Archaeologists Uncovered an Archive that Narrates Ancient Assyria’s Fall
A group of archaeologists digging at the site of Ziyaret Tepe in southeastern Turkey, has uncovered a unique cuneiform tablet that narrates a tale of exasperation and disappointment reported by an ancient Assyrian official.
Microscopic Cuneiform Tablet Provides a Glimpse of the Assyrian Empire
Recovered within the remains of what researchers have distinguished as a governmental complex, the clay tablet provides a glimpse of conditions in the Assyrian Empire just before its collapse in the 7th century BC as Popular Archaeology reports. Microscopic enough to be held in the palm of an average person’s hand, the rare artifact features – in cuneiform script – a letter written by Mannu-ki-libbali, who was a senior official of the Assyrian provincial capital of Tushan.
Tushan was a 7th-century city that ruled a vast area, including the outlying districts of the Assyrian Empire. According to previous archaeological finds in the area, the city was occupied as early as the Early Bronze Age. Most of the urban development uncovered to date is from the Late Bronze and Iron Ages. During the Assyrian times it became known as Tushhan, until 612 to 605 BC, when that empire fell.
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Overview map of the Ancient Near East in the 15th century BC (Middle Assyrian period), showing the core territory of Assyria with its two major cities (Public Domain )
Letter of Angst and Desperation
In the letter, Mannu-ki-libbali appears to respond to an order to gather a unit of chariots, but he explains the most-skilled charioteers have already fled the city. He expresses his disappointment and desperation best with the following statements as Popular Archaeology reports ,
"How can I command? ..... Death will come out of it. No one will escape. I am done!”
“This letter is unparalleled,” writes the excavation leadership in an article recently published in Popular Archaeology Magazine . “It can only have been written as the front line drew close to Tushan and the infrastructure of the empire collapsed. As a first-hand account of Assyria in its death-throes, it is unique,” it continues.
Lots of Information Revealed from the Tablets
The tablet was discovered in an administrative complex, which has already provided an impressive library of cuneiform tablets. Archaeologists claim to have discovered more than twenty-seven tablets, mostly in fragments on the floors of the rooms of the complex. “The contents of the tablets include movements of grain, the loan of a slave, lists of personnel, the resettlement of people and a census enumerating military officers and their agricultural holdings. But the majority of the tablets deal with transactions of barley - deliveries from outlying farmsteads, loans and payments for rations,” wrote the excavation leadership about the finds according to Popular Archaeology .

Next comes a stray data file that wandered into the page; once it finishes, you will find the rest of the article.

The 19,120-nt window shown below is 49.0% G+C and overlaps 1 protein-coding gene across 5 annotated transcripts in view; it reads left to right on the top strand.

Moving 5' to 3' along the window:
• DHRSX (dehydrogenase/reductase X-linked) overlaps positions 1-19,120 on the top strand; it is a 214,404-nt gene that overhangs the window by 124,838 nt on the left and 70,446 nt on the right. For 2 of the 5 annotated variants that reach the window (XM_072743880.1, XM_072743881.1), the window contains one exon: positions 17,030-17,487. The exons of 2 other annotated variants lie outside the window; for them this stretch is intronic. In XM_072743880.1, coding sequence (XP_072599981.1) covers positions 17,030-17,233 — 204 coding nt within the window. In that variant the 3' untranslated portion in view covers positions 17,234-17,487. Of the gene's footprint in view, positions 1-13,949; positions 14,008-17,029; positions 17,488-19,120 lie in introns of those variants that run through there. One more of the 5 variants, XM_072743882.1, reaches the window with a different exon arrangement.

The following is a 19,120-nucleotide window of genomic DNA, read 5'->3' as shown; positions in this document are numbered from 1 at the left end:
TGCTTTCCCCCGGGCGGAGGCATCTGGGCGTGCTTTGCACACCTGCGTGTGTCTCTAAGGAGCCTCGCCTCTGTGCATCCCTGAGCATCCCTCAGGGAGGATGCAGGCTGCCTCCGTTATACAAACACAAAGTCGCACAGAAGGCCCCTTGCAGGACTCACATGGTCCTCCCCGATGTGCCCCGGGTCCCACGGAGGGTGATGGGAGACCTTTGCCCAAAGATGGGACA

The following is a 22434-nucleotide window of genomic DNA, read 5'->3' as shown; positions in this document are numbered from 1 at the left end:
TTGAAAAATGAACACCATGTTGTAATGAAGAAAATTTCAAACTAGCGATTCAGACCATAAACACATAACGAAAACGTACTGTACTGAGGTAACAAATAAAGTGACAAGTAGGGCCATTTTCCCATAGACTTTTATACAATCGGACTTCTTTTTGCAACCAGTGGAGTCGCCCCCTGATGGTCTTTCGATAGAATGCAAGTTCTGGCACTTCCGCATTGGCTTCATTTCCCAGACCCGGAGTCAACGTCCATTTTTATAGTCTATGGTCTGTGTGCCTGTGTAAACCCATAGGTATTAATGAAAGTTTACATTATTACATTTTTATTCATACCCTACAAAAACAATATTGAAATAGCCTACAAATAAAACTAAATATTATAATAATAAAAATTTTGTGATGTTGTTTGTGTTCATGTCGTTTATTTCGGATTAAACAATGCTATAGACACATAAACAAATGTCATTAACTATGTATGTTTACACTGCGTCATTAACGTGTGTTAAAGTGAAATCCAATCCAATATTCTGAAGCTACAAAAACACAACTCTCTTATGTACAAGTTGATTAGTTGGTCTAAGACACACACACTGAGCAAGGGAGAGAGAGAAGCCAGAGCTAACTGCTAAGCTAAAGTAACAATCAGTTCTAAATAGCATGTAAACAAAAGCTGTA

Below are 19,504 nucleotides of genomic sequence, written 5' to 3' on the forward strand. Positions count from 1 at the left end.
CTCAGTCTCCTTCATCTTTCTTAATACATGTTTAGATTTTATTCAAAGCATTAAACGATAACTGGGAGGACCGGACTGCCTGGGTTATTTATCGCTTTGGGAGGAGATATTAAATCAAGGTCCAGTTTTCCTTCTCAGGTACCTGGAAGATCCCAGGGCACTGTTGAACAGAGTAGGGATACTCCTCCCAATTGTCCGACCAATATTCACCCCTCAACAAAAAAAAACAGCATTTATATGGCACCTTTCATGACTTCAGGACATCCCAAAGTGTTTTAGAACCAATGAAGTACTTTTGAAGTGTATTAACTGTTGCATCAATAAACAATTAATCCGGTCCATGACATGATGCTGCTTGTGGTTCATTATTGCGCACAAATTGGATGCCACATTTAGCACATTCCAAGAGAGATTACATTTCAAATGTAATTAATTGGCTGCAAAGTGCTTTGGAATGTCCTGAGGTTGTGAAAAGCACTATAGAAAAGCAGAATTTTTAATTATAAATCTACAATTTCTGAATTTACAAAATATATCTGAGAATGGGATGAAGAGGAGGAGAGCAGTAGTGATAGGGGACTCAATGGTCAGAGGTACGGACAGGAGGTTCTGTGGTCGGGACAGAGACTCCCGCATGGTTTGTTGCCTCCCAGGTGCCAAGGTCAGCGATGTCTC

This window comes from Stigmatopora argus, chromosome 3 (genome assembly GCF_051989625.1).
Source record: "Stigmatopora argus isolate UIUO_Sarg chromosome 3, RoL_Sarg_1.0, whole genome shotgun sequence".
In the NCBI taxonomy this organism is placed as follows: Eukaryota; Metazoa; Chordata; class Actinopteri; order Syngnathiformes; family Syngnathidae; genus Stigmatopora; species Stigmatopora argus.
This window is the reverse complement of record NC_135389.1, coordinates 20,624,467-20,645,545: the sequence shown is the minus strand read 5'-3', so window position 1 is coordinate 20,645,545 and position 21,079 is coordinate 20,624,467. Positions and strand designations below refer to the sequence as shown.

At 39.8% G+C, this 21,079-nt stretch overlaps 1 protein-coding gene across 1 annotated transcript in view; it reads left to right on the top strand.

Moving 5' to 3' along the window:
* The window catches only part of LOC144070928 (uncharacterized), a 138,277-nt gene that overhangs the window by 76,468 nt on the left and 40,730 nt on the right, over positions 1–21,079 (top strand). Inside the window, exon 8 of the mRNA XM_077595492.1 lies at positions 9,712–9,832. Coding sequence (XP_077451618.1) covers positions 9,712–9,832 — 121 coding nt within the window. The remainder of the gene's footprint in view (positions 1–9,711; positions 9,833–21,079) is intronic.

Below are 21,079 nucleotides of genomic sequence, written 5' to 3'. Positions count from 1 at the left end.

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An earlier excavation at Ziyaret Tepe. (Image: UAkron)
Additionally, experts are convinced that the tablets cover the period from 614 to 611 BC, thus the time of the fall of Nineveh . “This is the first time that Assyrian administrative texts from this period have ever been found,” said excavation leaders Timothy Matney and John MacGinnis, and also added that the archive offers the opportunity to take an imaginary look at the Assyrian world as the Babylonian king Nabopolassar was carried on war campaigns against a collapsing Assyrian Empire.
Excavations at the Site Lasted for Over a Decade
The organized excavations at Ziyaret Tepe launched back in 2000 and lasted for an impressive total of 12 seasons. Positioned on the upper Tigris river, almost 60 kilometers (37 miles) east of Diyarbakir in southeastern Turkey, the site consists of a central mountain 30 meters (100 feet) high and the remains of a surrounding lower town about 30 hectares in area.
Ziyaret Tepe consists of a central mountain and a lower town. (Image: Mainz University )
As Popular Archaeology reports , the ambitious project, led by Dr. Timothy Matney from the University of Akron, Ohio, began with geophysical prospection and ceramic surface collection, and work at the site eventually provided structural and artifact remains that pinpointed a vast provincial capital that flourished for almost three centuries. Archaeologists unearthed during the 12 seasons - a palace, an administrative complex, elite residences, and a military barracks at the site. A detailed article about the excavations at Ziyaret Tepe will be published in the Winter 2018 issue of Popular Archaeology Magazine .